The price of Ivory Coast's 2032 $2.3 billion bond dived to a record low on Tuesday after investors said the West African country had defaulted by missing a January 31 coupon payment deadline.

The world's top cocoa grower, gripped by a post-election power struggle that has triggered lethal street violence and is paralysing the economy, already missed an end-of-2010 deadline for the $29 million payment but had a one-month grace period.

The bond fell three cents in early trade to 33.4 cents on the dollar, giving a yield of 18.123 percent according to Reuters data.

The market has already been pricing for the missed coupon payment, but there are probably some forced sellers out there, who cannot hold defaulted debt according to their mandate, said one fund manager.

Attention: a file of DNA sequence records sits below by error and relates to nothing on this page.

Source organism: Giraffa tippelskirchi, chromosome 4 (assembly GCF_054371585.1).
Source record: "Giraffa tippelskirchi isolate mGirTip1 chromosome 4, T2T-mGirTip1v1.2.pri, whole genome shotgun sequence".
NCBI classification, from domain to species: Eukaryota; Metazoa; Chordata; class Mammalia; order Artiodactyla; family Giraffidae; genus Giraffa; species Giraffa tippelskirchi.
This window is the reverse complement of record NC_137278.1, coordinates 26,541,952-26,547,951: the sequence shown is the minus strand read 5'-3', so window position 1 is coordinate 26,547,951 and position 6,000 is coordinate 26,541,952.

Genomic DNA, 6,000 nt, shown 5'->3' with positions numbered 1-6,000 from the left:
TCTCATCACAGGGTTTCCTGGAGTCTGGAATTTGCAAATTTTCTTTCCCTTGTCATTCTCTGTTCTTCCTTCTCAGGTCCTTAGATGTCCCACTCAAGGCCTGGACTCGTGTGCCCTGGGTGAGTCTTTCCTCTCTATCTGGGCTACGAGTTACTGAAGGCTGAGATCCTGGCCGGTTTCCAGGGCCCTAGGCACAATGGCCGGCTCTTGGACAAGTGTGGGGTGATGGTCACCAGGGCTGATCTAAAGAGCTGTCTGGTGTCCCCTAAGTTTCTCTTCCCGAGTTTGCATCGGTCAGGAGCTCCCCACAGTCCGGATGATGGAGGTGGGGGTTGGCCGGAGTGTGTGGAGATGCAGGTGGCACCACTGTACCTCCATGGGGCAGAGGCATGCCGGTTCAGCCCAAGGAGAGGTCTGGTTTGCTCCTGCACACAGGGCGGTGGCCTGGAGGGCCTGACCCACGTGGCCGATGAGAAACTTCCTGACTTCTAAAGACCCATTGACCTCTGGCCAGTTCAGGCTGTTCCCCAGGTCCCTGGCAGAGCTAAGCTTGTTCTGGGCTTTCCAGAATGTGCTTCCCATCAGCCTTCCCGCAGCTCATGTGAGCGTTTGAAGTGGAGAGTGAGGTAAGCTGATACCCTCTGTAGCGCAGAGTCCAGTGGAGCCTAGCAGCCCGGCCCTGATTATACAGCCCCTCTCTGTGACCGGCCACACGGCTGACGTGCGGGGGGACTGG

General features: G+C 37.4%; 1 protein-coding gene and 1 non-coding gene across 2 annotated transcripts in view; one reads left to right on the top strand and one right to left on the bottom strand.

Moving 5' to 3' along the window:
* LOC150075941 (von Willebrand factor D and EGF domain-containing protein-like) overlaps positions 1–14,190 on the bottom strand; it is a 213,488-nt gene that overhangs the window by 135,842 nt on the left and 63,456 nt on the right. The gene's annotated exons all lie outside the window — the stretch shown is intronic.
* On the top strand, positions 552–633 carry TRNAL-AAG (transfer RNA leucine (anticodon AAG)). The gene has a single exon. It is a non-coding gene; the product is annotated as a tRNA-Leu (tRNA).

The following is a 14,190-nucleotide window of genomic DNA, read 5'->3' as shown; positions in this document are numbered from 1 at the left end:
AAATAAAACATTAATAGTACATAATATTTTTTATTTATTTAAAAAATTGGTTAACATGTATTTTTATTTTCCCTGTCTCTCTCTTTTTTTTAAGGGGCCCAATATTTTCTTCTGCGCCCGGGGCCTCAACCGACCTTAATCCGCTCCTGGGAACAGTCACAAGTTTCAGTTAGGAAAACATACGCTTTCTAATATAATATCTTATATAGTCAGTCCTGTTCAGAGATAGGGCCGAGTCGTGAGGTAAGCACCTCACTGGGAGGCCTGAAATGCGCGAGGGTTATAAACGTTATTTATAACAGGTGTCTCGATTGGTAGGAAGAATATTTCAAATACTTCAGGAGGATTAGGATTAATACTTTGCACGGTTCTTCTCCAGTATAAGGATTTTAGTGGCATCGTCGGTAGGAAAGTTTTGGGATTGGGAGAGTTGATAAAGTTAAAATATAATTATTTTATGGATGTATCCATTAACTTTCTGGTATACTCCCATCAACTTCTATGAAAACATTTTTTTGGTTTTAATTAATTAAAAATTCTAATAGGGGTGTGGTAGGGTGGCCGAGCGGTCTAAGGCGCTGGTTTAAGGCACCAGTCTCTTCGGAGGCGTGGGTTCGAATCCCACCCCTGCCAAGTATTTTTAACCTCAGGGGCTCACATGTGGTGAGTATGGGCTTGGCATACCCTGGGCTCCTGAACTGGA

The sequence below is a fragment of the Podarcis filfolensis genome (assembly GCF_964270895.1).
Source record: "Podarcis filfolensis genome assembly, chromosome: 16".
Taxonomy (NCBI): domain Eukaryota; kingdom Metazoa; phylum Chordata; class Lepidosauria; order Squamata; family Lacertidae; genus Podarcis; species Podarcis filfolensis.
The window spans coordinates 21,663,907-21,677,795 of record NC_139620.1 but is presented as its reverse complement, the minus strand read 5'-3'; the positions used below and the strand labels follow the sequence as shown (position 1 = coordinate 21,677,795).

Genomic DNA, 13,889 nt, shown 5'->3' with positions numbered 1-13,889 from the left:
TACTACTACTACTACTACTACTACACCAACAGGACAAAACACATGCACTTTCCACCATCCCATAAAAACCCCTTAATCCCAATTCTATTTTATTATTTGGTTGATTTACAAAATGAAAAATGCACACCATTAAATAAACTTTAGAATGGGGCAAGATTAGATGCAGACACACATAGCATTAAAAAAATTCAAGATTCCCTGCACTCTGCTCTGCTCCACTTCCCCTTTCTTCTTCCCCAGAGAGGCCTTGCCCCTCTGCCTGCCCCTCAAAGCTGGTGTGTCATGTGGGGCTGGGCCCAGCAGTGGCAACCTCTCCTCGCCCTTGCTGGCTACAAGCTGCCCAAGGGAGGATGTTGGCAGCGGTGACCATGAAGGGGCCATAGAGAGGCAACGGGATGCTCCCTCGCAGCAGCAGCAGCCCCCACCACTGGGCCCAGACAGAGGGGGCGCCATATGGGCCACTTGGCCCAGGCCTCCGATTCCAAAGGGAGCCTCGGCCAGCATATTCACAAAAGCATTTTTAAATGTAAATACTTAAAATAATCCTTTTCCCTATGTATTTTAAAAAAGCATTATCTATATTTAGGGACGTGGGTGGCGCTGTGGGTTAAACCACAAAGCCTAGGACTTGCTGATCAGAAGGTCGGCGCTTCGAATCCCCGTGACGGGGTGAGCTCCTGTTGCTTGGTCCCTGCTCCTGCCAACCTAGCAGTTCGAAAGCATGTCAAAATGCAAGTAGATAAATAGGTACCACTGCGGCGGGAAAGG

Late on Monday, financial trade group EMTA recommended the bond trade from February 1 without accrued interest, saying it had proposed the measure after contacts with major market players.

The EMTA statement confirms the default from a legal standpoint, said Richard Segal, director of emerging markets at Knight Capital in London.

In Addis Ababa, the official whom presidential claimant Laurent Gbagbo has appointed as his foreign minister repeated his camp's line that the coupon would be paid at some point, but without giving a firm timeline.

We have the money of course, as we've been paying our civil servants. I don't know when, but we'll definitely pay, Alcide Djedje told reporters on the margins of an African Union event.

No comment was available from the side of rival candidate Alassane Ouattara, who won a November 28 poll according to UN-certified results.

His aides have said they cannot pay the coupon until they wrest full control of Ivorian state funds from Gbagbo, who alleges the election was rigged and refuses to step down.